NEW YORK - His speed and spunk made him a Hall of Famer.
"Holy cow!" made Phil Rizzuto famous.
Popular as a player and beloved as a broadcaster, the New York Yankees shortstop during their dynasty years of the 1940s and 1950s died Monday night. "The Scooter" was 89.
Rizzuto had pneumonia and died in his sleep at a nursing home in West Orange, N.J., daughter Patricia Rizzuto said Tuesday. He had been in declining health for several years.
Sign Up and Save
Get six months of free digital access to The Olympian
"I guess heaven must have needed a shortstop," Yankees owner George Steinbrenner said in a statement. "He epitomized the Yankee spirit - gritty and hard charging - and he wore the pinstripes proudly."
Rizzuto was the oldest living Hall of Famer and his Cooperstown plaque noted how he "overcame diminutive size." At 5-foot-6, he played over his head, winning seven World Series titles and an AL MVP award and becoming a five-time All-Star.
"When I first came up to the Yankees, he was like a big - actually, small - brother to me," said Hall of Famer Yogi Berra, who frequently visited Rizzuto in his later years.
Rizzuto's No. 10 was retired by baseball's most storied team, and the club will wear his number on its left sleeves for the rest of the season.
The flags at Yankee Stadium were lowered to half-staff before Tuesday night's game against Baltimore and a bouquet was placed by Rizzuto's plaque at Monument Park. The team planned a moment of silence and a video tribute.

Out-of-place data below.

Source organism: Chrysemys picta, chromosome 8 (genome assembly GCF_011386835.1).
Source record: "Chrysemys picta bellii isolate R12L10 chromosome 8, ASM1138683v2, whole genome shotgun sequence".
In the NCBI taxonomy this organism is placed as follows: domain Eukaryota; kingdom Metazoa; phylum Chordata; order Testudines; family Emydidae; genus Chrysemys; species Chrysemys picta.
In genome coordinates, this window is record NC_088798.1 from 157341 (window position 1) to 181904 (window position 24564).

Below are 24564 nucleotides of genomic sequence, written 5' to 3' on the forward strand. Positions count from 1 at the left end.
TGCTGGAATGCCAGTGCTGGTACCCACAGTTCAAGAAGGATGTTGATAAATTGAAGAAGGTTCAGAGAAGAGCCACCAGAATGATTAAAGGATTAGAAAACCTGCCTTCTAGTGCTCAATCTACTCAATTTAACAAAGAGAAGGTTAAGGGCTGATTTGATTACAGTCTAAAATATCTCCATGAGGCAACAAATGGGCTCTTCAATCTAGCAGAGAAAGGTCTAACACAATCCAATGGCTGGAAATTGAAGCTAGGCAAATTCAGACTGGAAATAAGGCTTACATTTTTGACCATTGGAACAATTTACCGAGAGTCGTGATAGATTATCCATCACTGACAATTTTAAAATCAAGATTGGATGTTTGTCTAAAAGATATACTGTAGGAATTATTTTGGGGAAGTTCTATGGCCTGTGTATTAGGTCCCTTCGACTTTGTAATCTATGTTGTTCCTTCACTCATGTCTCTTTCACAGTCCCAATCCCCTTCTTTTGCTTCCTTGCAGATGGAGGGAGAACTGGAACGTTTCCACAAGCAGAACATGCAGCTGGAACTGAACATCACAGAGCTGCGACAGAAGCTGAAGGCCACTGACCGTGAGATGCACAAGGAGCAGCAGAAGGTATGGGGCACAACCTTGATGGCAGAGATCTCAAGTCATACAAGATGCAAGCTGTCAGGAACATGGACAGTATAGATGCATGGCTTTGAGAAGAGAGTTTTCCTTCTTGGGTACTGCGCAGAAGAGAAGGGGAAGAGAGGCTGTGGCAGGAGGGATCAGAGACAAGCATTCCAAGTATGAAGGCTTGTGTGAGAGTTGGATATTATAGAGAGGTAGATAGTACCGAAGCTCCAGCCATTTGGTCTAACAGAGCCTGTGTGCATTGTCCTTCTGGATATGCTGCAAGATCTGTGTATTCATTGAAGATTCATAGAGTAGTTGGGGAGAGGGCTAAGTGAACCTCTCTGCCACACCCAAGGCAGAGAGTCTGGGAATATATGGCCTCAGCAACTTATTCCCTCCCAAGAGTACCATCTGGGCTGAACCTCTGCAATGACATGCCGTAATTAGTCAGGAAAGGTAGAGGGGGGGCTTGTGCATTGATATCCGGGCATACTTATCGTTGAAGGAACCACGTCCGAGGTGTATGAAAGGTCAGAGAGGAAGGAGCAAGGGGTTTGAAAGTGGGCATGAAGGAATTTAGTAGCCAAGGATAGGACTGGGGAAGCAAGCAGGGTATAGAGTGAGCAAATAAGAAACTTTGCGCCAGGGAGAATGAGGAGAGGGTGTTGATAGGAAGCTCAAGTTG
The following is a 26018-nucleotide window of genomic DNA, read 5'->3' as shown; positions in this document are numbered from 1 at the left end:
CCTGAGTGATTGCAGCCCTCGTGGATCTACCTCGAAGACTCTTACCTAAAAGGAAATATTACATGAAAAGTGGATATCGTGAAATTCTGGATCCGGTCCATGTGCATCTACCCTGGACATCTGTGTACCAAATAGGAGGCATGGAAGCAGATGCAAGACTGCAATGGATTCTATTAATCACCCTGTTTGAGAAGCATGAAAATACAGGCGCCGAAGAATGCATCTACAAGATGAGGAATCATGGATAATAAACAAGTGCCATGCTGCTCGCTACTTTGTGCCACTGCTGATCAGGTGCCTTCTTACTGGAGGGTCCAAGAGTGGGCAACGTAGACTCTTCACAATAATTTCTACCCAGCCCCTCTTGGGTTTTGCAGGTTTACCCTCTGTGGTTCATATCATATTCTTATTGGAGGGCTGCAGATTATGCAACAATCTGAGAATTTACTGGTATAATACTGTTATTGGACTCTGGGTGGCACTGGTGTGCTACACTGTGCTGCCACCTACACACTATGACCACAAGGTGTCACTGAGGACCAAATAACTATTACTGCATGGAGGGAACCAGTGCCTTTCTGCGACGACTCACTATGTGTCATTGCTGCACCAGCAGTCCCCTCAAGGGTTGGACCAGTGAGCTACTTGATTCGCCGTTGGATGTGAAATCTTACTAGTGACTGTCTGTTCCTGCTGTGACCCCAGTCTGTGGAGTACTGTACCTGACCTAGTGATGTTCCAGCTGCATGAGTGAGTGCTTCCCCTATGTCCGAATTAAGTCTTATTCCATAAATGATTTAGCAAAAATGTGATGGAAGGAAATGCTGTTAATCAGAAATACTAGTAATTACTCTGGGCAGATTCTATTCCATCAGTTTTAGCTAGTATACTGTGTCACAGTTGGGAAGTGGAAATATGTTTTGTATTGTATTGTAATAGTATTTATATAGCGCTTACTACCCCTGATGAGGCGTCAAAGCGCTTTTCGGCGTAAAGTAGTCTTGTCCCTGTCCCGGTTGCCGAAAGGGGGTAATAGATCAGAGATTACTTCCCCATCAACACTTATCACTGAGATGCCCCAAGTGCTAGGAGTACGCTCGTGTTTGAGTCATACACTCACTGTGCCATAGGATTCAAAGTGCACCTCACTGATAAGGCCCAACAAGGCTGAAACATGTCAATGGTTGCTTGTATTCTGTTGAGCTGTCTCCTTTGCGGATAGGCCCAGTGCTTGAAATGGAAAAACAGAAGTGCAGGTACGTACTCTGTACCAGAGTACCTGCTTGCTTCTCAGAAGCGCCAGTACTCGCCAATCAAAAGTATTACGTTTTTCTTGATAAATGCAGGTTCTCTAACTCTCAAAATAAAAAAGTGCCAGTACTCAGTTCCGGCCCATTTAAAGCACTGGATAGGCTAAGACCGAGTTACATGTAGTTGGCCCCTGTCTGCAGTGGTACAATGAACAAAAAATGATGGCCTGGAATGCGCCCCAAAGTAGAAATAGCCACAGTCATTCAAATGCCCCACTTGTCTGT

n COX SET RECORD FOR EJECTIONS: After going 7 1/2 weeks without getting tossed, Bobby Cox finally passed John McGraw for the most ejections in baseball history Tuesday night.
The Atlanta Braves manager was thrown out by plate umpire Ted Barrett for arguing a called third strike on Chipper Jones to end the fifth inning against the San Francisco Giants.
It was the 132nd ejection of Cox's career, eclipsing the mark that McGraw set during his Hall of Fame career.
"Just routine arguing balls and strikes, and he was ejected for that," Barrett said. "Nothing out of the ordinary from other ejections."
n TIGERS HIT BY FLU: Second baseman Placido Polanco and outfielder Craig Monroe were sick with the flu and scratched from the Detroit Tigers' series-opener against the Cleveland Indians on Tuesday night.
Ryan Raburn started at second while Marcus Thames took Monroe's spot in the left field. Curtis Granderson, who wasn't in manager Jim Leyland's original lineup, played center field and batted leadoff. Carlos Guillen, originally in the lineup at shortstop, was moved to first base.
Polanco set a major league record Monday by playing in his 144th consecutive game without an error. The previous mark was held by Luis Castillo, who played 143 straight without an error from May 30, 2006, to June 5 for Minnesota.